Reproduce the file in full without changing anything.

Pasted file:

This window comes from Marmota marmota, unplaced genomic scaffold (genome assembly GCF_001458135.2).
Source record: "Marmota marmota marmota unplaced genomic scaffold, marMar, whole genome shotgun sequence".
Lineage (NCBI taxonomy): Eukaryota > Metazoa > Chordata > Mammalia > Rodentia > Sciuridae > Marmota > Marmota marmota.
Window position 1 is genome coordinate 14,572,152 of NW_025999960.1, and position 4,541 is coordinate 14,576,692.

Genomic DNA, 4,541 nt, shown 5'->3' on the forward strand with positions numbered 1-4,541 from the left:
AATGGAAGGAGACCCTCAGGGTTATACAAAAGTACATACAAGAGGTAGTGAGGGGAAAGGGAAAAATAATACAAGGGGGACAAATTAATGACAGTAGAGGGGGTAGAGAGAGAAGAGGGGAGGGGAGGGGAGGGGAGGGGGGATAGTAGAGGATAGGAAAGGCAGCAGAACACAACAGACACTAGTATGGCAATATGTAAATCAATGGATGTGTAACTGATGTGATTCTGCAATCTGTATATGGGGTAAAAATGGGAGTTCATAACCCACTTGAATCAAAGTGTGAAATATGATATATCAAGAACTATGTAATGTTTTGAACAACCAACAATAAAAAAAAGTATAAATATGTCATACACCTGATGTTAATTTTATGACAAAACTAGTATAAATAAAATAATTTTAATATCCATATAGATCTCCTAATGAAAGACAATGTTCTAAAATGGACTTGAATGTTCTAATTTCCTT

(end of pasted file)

This window comes from Marmota marmota, unplaced genomic scaffold (genome assembly GCF_001458135.2).
Source record: "Marmota marmota marmota unplaced genomic scaffold, marMar, whole genome shotgun sequence".
Lineage (NCBI taxonomy): Eukaryota > Metazoa > Chordata > Mammalia > Rodentia > Sciuridae > Marmota > Marmota marmota.
Window position 1 is genome coordinate 14,572,152 of NW_025999960.1, and position 4,541 is coordinate 14,576,692.

Genomic DNA, 4,541 nt, shown 5'->3' on the forward strand with positions numbered 1-4,541 from the left:
AATGGAAGGAGACCCTCAGGGTTATACAAAAGTACATACAAGAGGTAGTGAGGGGAAAGGGAAAAATAATACAAGGGGGACAAATTAATGACAGTAGAGGGGGTAGAGAGAGAAGAGGGGAGGGGAGGGGAGGGGAGGGGGGATAGTAGAGGATAGGAAAGGCAGCAGAACACAACAGACACTAGTATGGCAATATGTAAATCAATGGATGTGTAACTGATGTGATTCTGCAATCTGTATATGGGGTAAAAATGGGAGTTCATAACCCACTTGAATCAAAGTGTGAAATATGATATATCAAGAACTATGTAATGTTTTGAACAACCAACAATAAAAAAAAGTATAAATATGTCATACACCTGATGTTAATTTTATGACAAAACTAGTATAAATAAAATAATTTTAATATCCATATAGATCTCCTAATGAAAGACAATGTTCTAAAATGGACTTGAATGTTCTAATTTCCTT